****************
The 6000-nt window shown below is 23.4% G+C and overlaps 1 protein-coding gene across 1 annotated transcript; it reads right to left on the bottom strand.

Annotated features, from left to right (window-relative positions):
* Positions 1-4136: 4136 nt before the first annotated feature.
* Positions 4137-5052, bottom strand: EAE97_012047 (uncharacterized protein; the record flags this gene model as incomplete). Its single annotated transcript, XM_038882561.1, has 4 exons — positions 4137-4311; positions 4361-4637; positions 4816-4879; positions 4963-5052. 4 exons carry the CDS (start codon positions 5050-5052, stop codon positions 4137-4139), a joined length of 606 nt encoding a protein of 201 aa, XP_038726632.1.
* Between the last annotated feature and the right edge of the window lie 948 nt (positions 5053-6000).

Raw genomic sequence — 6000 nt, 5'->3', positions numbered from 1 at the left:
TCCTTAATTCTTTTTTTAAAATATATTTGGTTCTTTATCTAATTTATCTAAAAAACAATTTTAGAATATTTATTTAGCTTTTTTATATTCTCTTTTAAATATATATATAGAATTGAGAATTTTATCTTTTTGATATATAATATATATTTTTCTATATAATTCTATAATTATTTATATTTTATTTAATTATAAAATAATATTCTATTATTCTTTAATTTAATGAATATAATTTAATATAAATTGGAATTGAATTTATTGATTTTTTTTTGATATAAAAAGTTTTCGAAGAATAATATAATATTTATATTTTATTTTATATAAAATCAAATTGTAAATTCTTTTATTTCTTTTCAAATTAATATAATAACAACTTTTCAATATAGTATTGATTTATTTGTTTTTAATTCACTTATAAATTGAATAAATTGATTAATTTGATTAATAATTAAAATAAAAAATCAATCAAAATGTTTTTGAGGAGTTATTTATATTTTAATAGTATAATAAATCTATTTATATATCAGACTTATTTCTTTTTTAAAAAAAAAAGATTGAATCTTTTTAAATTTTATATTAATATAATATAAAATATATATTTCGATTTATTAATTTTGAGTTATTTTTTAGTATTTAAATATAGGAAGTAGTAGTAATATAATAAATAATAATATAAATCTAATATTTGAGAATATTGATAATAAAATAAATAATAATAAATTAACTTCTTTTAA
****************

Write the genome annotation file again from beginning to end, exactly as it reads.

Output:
The 6000-nt window shown below is 23.4% G+C and overlaps 1 protein-coding gene across 1 annotated transcript; it reads right to left on the bottom strand.

Annotated features, from left to right (window-relative positions):
* Positions 1-4136: 4136 nt before the first annotated feature.
* Positions 4137-5052, bottom strand: EAE97_012047 (uncharacterized protein; the record flags this gene model as incomplete). Its single annotated transcript, XM_038882561.1, has 4 exons — positions 4137-4311; positions 4361-4637; positions 4816-4879; positions 4963-5052. 4 exons carry the CDS (start codon positions 5050-5052, stop codon positions 4137-4139), a joined length of 606 nt encoding a protein of 201 aa, XP_038726632.1.
* Between the last annotated feature and the right edge of the window lie 948 nt (positions 5053-6000).

Raw genomic sequence — 6000 nt, 5'->3', positions numbered from 1 at the left:
TCCTTAATTCTTTTTTTAAAATATATTTGGTTCTTTATCTAATTTATCTAAAAAACAATTTTAGAATATTTATTTAGCTTTTTTATATTCTCTTTTAAATATATATATAGAATTGAGAATTTTATCTTTTTGATATATAATATATATTTTTCTATATAATTCTATAATTATTTATATTTTATTTAATTATAAAATAATATTCTATTATTCTTTAATTTAATGAATATAATTTAATATAAATTGGAATTGAATTTATTGATTTTTTTTTGATATAAAAAGTTTTCGAAGAATAATATAATATTTATATTTTATTTTATATAAAATCAAATTGTAAATTCTTTTATTTCTTTTCAAATTAATATAATAACAACTTTTCAATATAGTATTGATTTATTTGTTTTTAATTCACTTATAAATTGAATAAATTGATTAATTTGATTAATAATTAAAATAAAAAATCAATCAAAATGTTTTTGAGGAGTTATTTATATTTTAATAGTATAATAAATCTATTTATATATCAGACTTATTTCTTTTTTAAAAAAAAAAGATTGAATCTTTTTAAATTTTATATTAATATAATATAAAATATATATTTCGATTTATTAATTTTGAGTTATTTTTTAGTATTTAAATATAGGAAGTAGTAGTAATATAATAAATAATAATATAAATCTAATATTTGAGAATATTGATAATAAAATAAATAATAATAAATTAACTTCTTTTAA